Since the eastward advance of Western law caused the disintegration of the Chinese legal system, East Asian law in the sense of the legal system has not yet appeared in East Asia. To clearly understand this point, it is necessary to understand the changes and current situation of the East Asian law since the West Law moved eastward. As mentioned above, the Japanese legal system was modernized after the Meiji Restoration. From the imitation of the European law to the influence of the American law after World War II, the system has been incorporated into the transplanted Western law system. The modernization (civilization) of South Korea’s legal system before and after its independence, from being governed by Japanese modern law to accepting (accepting) European and American law, has also been incorporated into the transplanted Western law system. After independence, North Korea was affected by the socialist legal system of the Soviet model and was incorporated into the socialist legal system. The modernization of China’s legal system from the late Qing Dynasty to the Republic of China has experienced a process from imitating Japan to being influenced by Europe and the United States. Although the “Six Laws” system has been built, it has actually been included in the transplanted western law system. After the founding of the People’s Republic of China, it was influenced by the socialist legal system of the Soviet model. Therefore, the legal system of Mainland China was included in the socialist legal system. After the breakdown of Sino-Soviet relations, mainland China tried to abandon the Soviet-style socialist legal system, but during the “Cultural Revolution” from 1966 to 1976, the legal system in mainland China was destroyed. Since the reform and opening up in 1978, Mainland China has rebuilt a socialist country ruled by law with Chinese characteristics. After so many repetitions and changes, we cannot simply attribute the current Chinese mainland law to the transplanted western law system, nor can it be regarded as the socialist law of the former Soviet Union model. To a certain extent, it is already a new legal system that blends the elements of China, the West, and socialism into one. Vietnam was a French colony before independence, and the national legal system was also included in the western legal system of transplantation. After Vietnam’s independence and reunification, the legal system was once influenced by the Soviet model, and it was included in the socialist legal system. Since the reform and opening up in the 1980s, Vietnam has begun to build a socialist legal system with its own characteristics. The situation is similar to that of the current mainland China.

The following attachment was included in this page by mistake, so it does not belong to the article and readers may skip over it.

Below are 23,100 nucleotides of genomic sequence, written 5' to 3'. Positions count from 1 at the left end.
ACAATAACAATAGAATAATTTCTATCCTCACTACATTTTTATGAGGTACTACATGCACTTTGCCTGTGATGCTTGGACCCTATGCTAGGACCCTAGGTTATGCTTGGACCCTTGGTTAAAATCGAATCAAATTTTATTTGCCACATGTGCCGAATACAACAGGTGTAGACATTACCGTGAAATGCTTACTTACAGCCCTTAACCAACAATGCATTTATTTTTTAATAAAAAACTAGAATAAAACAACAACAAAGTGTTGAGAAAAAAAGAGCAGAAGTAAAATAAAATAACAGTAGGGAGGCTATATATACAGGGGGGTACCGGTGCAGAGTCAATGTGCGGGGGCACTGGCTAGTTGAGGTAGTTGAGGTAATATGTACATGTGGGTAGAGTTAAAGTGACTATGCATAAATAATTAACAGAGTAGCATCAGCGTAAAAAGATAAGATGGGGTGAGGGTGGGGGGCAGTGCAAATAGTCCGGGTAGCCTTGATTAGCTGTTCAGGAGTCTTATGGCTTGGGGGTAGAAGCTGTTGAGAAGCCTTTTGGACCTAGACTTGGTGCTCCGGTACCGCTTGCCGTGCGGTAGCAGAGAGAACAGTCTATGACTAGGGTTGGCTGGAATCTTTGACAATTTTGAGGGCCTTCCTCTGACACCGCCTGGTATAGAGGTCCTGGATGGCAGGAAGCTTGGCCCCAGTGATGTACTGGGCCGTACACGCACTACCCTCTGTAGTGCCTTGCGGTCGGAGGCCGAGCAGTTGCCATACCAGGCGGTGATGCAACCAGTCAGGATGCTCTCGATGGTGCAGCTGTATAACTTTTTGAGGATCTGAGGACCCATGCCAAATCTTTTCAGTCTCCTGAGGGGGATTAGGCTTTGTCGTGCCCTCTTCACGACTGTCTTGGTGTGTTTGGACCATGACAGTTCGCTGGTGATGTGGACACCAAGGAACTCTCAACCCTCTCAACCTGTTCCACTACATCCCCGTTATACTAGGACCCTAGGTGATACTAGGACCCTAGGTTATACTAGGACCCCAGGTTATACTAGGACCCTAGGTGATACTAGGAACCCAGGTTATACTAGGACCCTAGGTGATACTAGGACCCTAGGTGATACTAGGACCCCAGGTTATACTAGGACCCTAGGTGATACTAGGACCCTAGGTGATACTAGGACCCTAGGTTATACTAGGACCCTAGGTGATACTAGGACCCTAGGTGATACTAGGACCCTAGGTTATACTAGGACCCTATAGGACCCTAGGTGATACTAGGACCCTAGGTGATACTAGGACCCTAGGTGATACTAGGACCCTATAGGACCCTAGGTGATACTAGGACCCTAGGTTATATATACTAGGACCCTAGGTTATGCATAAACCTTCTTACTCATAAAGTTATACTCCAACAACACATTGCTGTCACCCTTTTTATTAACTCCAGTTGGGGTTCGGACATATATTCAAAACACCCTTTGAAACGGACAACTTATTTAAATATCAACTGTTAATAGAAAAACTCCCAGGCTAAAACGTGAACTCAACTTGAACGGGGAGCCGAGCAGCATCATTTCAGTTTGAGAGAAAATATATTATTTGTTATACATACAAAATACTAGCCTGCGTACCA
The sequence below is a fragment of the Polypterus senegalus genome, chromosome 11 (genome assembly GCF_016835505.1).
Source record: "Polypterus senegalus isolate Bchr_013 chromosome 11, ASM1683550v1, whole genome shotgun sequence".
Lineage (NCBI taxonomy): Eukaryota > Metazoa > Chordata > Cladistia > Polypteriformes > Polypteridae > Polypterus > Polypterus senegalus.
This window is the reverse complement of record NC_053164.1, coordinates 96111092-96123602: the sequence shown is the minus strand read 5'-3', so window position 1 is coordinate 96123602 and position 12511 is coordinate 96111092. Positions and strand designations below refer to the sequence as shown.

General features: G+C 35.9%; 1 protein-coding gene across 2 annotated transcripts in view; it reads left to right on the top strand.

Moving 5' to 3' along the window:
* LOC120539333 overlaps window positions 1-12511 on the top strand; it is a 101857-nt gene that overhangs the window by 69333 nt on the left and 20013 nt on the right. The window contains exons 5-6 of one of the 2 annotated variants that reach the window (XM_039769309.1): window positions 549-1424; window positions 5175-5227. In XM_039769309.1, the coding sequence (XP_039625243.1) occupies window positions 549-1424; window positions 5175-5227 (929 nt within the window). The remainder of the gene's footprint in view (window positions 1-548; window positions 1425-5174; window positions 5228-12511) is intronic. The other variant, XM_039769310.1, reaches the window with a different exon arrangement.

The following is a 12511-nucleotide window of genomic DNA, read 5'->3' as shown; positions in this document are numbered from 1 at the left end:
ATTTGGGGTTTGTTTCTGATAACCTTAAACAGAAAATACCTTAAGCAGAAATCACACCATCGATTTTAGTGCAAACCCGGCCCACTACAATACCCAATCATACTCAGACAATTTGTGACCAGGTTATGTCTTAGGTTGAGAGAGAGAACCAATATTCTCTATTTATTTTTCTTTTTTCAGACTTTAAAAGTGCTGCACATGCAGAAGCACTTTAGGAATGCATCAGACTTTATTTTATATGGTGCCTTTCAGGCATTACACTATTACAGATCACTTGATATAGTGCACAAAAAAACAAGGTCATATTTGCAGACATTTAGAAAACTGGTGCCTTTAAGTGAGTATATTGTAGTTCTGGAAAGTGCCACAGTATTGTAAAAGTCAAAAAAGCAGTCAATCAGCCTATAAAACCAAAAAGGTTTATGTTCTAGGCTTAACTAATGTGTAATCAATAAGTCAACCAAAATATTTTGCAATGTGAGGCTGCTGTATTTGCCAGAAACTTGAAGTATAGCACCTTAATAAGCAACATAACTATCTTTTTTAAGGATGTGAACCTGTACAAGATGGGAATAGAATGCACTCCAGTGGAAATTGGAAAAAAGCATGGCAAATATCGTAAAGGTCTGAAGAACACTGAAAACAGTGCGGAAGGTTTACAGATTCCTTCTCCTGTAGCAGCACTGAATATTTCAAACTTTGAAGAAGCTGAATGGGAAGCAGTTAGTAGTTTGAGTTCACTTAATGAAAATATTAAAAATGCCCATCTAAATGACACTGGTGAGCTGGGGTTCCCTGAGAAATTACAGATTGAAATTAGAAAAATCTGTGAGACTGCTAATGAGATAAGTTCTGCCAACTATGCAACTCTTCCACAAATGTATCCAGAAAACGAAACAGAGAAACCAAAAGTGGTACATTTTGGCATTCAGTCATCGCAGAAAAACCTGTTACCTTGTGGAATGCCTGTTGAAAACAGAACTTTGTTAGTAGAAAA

From the changes in East Asian law described above, we can see that the laws of East Asian countries were originally transplanted from Europe, America and the former Soviet Union outside East Asia. In the early days of modernization, Japan took the lead in transplanting German law. China followed Japan as a model, South Korea was forced to implement Japanese law, Vietnam was forced to accept French law, and Hong Kong and Macau applied English law and Portuguese law respectively. After the Second World War, Japan, South Korea, and Taiwan began to be affected by American law. North Korea, China, and Vietnam successively adopted the Soviet-style socialist legal system. Hong Kong and Macau continued to apply British and Portuguese laws. If we proceed from the grand tradition of legal culture, Europe, America and the former Soviet Union can be collectively referred to as the West. In this way, we can say that the laws of modern East Asian countries are transplanted to the West. If we take the legal system as the standard and take into account both the ideology and the nature of the law, then the laws of the East Asian countries are the same with some differences. They belong to the European legal system, the socialist legal system, and the common law system. Judging from the status quo, the elements of the laws of East Asian countries are more complex, mixing elements of Roman Germanic (European), Anglo-American, socialist, and East Asian countries themselves.